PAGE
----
Term has just restarted and so my experience here has just done its first full loop. As much as I thought I'd learned last term, I find myself in a very similar position to where I was at the beginning of Michaelmas, coaxing the children back into boarding house life again, mopping up tears of homesickness, seeking to regain their trust as they try to establish dependent relationships outside of the natural parental ones. Gone are the days of unbroken night’s sleep which I was becoming pleasantly accustomed to. They have been replaced by knocks at the door in the wee hours (although in this job, anything past 10pm counts as a wee hour!) and little be-onsied bundles plaintively telling me that they can't sleep. 'How kind of you to rouse me and tell me,' I long to cry, 'that now makes two of us! Let me get my magic sleeping wand and put you back to the land of nod!' In reality though, the learning circles of childhood that they're wandering around in must seem far more daunting to them than they do to me with my adult perspective.

However, there is hope. And I tell you why I know that there is this hope: because of Charlie* and his underpants.

Charlie is the most delightful little boy. He is the youngest of all the children I look after and, rather than being a full boarder, he only stays with us on Wednesday and Thursday nights as his mother has to work late. Charlie and I have been trapped in a circle of our own, a little Wednesday ritual that we repeat every week much to my combined amusement and frustration. On Wednesday afternoon Charlie has games as his last lesson, afterwhich he returns and has a wash. After this he invariably appears before me, his hair wet and spiky from the shower, and his face split in two with an enormous, impish grin.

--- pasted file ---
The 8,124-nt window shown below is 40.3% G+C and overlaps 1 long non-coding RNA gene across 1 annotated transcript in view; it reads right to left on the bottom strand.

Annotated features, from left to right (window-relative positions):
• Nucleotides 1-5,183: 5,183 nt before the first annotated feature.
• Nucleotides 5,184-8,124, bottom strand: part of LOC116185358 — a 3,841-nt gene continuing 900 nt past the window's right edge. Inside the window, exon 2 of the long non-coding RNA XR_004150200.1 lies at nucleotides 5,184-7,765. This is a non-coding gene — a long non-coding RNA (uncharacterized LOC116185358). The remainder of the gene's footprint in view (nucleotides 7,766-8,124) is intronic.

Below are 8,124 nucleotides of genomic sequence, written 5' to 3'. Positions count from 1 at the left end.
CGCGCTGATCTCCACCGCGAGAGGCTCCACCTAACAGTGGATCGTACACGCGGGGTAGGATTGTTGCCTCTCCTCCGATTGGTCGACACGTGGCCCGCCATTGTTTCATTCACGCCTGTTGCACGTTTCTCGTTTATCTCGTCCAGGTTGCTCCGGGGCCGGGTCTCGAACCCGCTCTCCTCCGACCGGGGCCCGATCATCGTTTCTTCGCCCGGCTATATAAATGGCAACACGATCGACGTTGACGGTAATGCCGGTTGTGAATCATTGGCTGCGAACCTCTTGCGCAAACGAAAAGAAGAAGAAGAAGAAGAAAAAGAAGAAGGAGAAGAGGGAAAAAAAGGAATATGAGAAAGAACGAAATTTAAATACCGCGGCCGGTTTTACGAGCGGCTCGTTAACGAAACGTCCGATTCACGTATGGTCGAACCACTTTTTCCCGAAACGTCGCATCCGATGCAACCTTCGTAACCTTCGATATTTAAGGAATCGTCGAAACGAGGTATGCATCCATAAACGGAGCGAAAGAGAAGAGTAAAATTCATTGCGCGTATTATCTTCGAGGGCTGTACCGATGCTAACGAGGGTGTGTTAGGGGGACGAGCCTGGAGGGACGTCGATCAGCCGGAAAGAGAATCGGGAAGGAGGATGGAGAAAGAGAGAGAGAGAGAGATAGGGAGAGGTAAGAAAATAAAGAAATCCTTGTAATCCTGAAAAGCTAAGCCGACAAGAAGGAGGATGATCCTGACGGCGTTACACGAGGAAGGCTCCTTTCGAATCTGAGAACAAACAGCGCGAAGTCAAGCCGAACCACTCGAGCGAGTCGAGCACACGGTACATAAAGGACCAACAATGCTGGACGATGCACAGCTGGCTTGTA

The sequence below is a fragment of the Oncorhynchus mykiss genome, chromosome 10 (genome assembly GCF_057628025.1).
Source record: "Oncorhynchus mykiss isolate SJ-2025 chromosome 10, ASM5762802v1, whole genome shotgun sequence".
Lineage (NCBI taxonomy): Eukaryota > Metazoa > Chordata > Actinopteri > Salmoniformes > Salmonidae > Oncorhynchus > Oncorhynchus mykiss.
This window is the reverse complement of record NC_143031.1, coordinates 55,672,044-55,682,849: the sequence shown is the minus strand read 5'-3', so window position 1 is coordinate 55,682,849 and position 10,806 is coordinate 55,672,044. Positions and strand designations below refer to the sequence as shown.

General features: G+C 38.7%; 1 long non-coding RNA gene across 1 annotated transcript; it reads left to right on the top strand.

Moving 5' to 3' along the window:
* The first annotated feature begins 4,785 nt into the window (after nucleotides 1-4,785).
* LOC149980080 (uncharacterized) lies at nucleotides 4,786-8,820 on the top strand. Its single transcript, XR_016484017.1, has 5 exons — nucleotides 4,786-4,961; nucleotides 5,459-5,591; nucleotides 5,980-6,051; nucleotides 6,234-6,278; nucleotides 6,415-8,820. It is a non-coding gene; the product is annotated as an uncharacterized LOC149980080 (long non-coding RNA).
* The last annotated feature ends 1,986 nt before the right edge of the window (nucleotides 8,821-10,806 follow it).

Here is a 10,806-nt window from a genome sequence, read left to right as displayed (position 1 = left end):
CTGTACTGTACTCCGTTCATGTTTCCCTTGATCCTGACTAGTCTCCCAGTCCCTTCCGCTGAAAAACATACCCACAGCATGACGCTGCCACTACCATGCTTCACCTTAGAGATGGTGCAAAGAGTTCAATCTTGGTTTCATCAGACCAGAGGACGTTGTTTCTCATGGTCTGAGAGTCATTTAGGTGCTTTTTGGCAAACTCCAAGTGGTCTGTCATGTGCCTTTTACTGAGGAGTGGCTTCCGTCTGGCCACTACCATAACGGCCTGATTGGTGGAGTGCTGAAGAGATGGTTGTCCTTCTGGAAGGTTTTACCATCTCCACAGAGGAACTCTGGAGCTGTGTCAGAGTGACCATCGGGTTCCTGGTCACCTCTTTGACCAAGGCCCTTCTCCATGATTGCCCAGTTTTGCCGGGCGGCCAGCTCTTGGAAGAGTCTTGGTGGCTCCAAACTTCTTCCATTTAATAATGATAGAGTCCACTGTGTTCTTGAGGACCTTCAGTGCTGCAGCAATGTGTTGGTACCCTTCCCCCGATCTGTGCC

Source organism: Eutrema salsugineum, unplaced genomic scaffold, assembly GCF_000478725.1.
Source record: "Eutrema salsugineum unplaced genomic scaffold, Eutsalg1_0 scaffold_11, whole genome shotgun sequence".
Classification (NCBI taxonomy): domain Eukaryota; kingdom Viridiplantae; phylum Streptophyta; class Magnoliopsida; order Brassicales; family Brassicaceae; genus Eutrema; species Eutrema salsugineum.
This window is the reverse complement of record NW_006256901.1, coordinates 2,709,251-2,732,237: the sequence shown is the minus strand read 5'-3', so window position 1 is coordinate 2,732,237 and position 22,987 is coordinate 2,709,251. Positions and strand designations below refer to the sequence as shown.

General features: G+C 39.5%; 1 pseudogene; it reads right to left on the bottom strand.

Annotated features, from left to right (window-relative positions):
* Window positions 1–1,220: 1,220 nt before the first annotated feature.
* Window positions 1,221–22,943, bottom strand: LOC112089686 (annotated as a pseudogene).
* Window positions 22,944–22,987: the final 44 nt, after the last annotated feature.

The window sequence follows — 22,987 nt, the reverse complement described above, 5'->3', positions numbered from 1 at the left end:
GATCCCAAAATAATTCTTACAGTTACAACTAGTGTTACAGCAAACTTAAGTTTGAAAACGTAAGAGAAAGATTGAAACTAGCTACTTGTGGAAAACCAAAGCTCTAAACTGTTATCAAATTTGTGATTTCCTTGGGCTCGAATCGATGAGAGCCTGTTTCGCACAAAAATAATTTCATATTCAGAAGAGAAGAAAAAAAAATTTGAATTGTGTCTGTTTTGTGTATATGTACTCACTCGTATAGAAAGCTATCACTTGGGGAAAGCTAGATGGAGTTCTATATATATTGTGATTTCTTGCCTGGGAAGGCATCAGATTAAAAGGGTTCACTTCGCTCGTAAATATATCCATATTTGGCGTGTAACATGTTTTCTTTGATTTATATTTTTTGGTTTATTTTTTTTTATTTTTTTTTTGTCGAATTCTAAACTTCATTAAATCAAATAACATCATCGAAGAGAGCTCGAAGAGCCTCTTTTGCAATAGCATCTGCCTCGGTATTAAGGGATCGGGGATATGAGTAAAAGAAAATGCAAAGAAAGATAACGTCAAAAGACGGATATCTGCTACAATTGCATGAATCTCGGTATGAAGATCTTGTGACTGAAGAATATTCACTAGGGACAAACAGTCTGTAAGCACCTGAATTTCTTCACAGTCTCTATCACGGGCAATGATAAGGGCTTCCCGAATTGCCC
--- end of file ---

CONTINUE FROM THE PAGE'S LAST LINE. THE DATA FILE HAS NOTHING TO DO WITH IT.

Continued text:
'Maaaaatron. I can't find my underpaaaaants.'

'Have you tried looking in your drawer Charlie?' I ask in return. Charlie dutifully disappears in search of his undercrackers. He soon returns empty handed. (Or should that be bare-bottomed?)

'Maaaaatron. I still can't find my paaaaaants.'

'Right, Charlie, shall we go and look in the drawer together then?' Off we go to his room, open his drawer and - oh, would you look at that! - nestling on top of his clothes, one neatly folded pair of dinosaur print y-fronts. Further proof that Matron is always right. 

And so this little farce continued every Wednesday, seemingly ad infinitum, until this week. As you may have noticed, yesterday was a Wednesday. Not any old Wednesday though, but the first Wednesday of a new era. A new era in which Charlie has learnt to both locate and don his own underpants. Hurrah.

I can't help feeling that if Charlie and I can break out of the underpant-cycle, then I must live in good faith that no circle is without escape. Perhaps rather than seeing these seemingly repetitive experiences as circular, it helps to envisage them as spirals. Although it may feel as if I'm walking a route that I have trodden many times before, I have, unconsciously moved into a slightly wider circle of learning. It might appear to have the same view, which I may not have liked that much the first time, but ultimately each step is taking me further away from the original state of ignorance and, hopefully, nearer towards the wisdom that I so long to live by.